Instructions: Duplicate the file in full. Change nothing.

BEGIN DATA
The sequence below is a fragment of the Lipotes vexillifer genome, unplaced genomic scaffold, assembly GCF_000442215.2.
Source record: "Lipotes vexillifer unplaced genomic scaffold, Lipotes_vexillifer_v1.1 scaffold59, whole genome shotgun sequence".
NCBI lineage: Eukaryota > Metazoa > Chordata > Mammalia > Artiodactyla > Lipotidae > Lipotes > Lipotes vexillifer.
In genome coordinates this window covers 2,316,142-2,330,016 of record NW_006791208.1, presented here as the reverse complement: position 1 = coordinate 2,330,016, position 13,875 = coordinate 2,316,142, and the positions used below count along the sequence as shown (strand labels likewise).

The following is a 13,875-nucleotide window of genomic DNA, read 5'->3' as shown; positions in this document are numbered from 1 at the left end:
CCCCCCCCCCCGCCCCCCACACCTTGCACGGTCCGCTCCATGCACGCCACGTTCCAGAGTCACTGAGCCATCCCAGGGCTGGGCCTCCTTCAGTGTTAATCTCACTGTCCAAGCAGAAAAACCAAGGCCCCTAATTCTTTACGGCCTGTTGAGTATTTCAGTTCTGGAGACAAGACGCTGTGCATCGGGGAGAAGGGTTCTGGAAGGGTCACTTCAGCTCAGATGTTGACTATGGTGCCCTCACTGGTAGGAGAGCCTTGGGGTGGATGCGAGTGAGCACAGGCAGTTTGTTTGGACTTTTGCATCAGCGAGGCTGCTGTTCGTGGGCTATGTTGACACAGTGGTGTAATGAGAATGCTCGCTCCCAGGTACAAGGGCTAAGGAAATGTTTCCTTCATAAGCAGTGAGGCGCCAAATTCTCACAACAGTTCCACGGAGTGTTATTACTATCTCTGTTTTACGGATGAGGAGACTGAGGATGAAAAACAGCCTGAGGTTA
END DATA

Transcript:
The sequence below is a fragment of the Lipotes vexillifer genome, unplaced genomic scaffold, assembly GCF_000442215.2.
Source record: "Lipotes vexillifer unplaced genomic scaffold, Lipotes_vexillifer_v1.1 scaffold59, whole genome shotgun sequence".
NCBI lineage: Eukaryota > Metazoa > Chordata > Mammalia > Artiodactyla > Lipotidae > Lipotes > Lipotes vexillifer.
In genome coordinates this window covers 2,316,142-2,330,016 of record NW_006791208.1, presented here as the reverse complement: position 1 = coordinate 2,330,016, position 13,875 = coordinate 2,316,142, and the positions used below count along the sequence as shown (strand labels likewise).

The following is a 13,875-nucleotide window of genomic DNA, read 5'->3' as shown; positions in this document are numbered from 1 at the left end:
CCCCCCCCCCCGCCCCCCACACCTTGCACGGTCCGCTCCATGCACGCCACGTTCCAGAGTCACTGAGCCATCCCAGGGCTGGGCCTCCTTCAGTGTTAATCTCACTGTCCAAGCAGAAAAACCAAGGCCCCTAATTCTTTACGGCCTGTTGAGTATTTCAGTTCTGGAGACAAGACGCTGTGCATCGGGGAGAAGGGTTCTGGAAGGGTCACTTCAGCTCAGATGTTGACTATGGTGCCCTCACTGGTAGGAGAGCCTTGGGGTGGATGCGAGTGAGCACAGGCAGTTTGTTTGGACTTTTGCATCAGCGAGGCTGCTGTTCGTGGGCTATGTTGACACAGTGGTGTAATGAGAATGCTCGCTCCCAGGTACAAGGGCTAAGGAAATGTTTCCTTCATAAGCAGTGAGGCGCCAAATTCTCACAACAGTTCCACGGAGTGTTATTACTATCTCTGTTTTACGGATGAGGAGACTGAGGATGAAAAACAGCCTGAGGTTA